Apr 15, 2020

It is a paradox: in the midst of suffering and dying, there is an unfamiliar human warmth. I have encountered it at several levels.

Strangers in the street greet me with a “Nice weather” or a “G’day”. A neighbour, knowing that I cannot drive, has offered to shop for me. The daughter of a deceased friend has twice refused payment for the load of vegetables she dumped in my kitchen without being asked.

The media have encouraged this opening to others, but it was also happening independently. People are telephoning just for a chat. They extend conscious gratitude to those especially exposed – GP’s and pharmacists,  hospital staff, check-out operators in supermarkets, carers for the disabled, all whose work involves risk.

But the paradox goes well beyond these personal matters. It may have taken a dramatic surge in unemployment to awaken them, but governments around the world have shown an urgent concern for the unemployed and the desperate.

This whole social phenomenon is not new. I am old enough to remember a similar spirit abroad during the Second World War, that last time when we were conscious of being “all in the same boat”. Then, too, we valued others’ contributions, moved not simply by the pragmatic calculation that we needed them, but in a way that involved real human respect and generosity of heart.

This communal appreciation did not persist. After the war for ten, twenty years it could still be felt, and it was a wave we as a society might have caught. Aid was given to a shattered Germany. The prosperity of the fifties with its access to higher education took place in an atmosphere of togetherness, and the civil rights movements in the sixties continued it. These might have led to a more humane consolidation of that co-operative communal sense by providing it with an intellectual and economic base.

In the event, the opposite happened. Of course, economic and political conflicts had never ceased – 1956 already saw Israel, Britain, France and Egypt locked in an economic war while Russia was invading Hungary – and as time passed the narrower mindset of self-interest gradually took over the rich nations. Developed countries have consistently failed to meet UN recommendations for international aid.

It became the received assumption that the sole obligation of companies was to their shareholders, and lawyers went along while few investors disagreed. At the level of international trade, global enterprises maximised opportunities for profit without concern for those who were thereby disadvantaged. Nations measured success by growth in GDP and GNI without attending either to equity of distribution or to those human needs that cannot be measured financially but whose neglect does cost money: needs arising for instance from dislocation or from reliance on a single crop.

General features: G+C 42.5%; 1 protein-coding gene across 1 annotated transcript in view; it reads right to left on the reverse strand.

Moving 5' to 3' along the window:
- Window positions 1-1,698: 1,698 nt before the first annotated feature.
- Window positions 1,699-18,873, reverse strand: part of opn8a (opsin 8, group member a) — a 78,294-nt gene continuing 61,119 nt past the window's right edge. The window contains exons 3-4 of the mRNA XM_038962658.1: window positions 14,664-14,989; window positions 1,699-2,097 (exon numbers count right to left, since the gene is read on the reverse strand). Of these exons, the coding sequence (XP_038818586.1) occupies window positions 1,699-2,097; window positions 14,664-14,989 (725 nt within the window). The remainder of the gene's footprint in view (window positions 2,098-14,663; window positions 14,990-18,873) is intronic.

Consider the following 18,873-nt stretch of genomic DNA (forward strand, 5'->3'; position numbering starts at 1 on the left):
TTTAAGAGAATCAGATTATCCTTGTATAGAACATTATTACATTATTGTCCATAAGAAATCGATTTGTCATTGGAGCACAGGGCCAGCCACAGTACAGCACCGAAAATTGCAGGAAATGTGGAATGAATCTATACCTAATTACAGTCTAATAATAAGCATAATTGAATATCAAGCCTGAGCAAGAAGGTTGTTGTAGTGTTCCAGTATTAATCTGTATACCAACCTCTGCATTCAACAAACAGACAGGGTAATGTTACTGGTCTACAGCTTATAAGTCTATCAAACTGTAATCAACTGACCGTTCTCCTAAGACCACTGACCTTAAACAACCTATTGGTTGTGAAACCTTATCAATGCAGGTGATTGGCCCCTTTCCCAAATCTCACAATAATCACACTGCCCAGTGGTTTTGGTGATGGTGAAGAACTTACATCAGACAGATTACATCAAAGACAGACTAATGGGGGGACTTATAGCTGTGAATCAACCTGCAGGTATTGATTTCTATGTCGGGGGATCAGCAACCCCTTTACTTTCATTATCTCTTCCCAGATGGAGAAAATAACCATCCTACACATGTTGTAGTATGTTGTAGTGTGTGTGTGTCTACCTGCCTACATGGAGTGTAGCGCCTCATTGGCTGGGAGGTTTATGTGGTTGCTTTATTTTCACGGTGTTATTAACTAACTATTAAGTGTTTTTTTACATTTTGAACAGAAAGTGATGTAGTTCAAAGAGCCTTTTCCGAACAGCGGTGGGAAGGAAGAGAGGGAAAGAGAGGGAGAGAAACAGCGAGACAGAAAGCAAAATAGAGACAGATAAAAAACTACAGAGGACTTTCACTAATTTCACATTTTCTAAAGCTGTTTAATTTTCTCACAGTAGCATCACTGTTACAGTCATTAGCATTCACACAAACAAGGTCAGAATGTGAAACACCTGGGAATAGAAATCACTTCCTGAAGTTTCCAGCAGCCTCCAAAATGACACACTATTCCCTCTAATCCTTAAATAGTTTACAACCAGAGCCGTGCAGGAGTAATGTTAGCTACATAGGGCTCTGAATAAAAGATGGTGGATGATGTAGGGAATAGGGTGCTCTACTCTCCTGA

No one preached all this as an ideal governing the lives of ordinary people, but it seeped into every-day consciousness. University education was increasingly seen as merely a preparation for increased wealth. The profits achieved by new technology were not shared with those whose jobs were rendered redundant – such matters were not given the priority they deserved. Life-saving drugs were sometimes priced out of the reach of many who needed them. Even sport became so industrialised by the opportunities offered by television that its older ideals became threatened: football clubs were no longer really local, tennis stars were playing as much for money as for the game.

Few today can remember when it was different. Of course times, technology, population, have changed – it is all harder now; it is true that in recent decades world poverty has greatly diminished, and that much of this is due to modern technology and to market forces working well. But it could become much better if our renewed sensitivity in this present crisis should alert us to the tunnel-vision character of our social assumptions.

If we reject that tunnel-vision – if we regard it as intolerable that anyone should be homeless and hungry, without regard to what they “deserve”; or that any disabled people should be barely coping; or that nurses, social workers, and especially job seekers should receive a derisory pay – in short, if we move into life at ordinary times the sensitivities which the coronavirus has stimulated us to see – then out of this crisis will come something very good.

The Second World War, with all its evil, advanced technology greatly; is it possible that out of this new evil could emerge an advance, not of technology, but of social compassion?

Michael James Kelly is a retired teacher of high-school mathematics. He has a Ph.D. in the History and Philosophy of Science.

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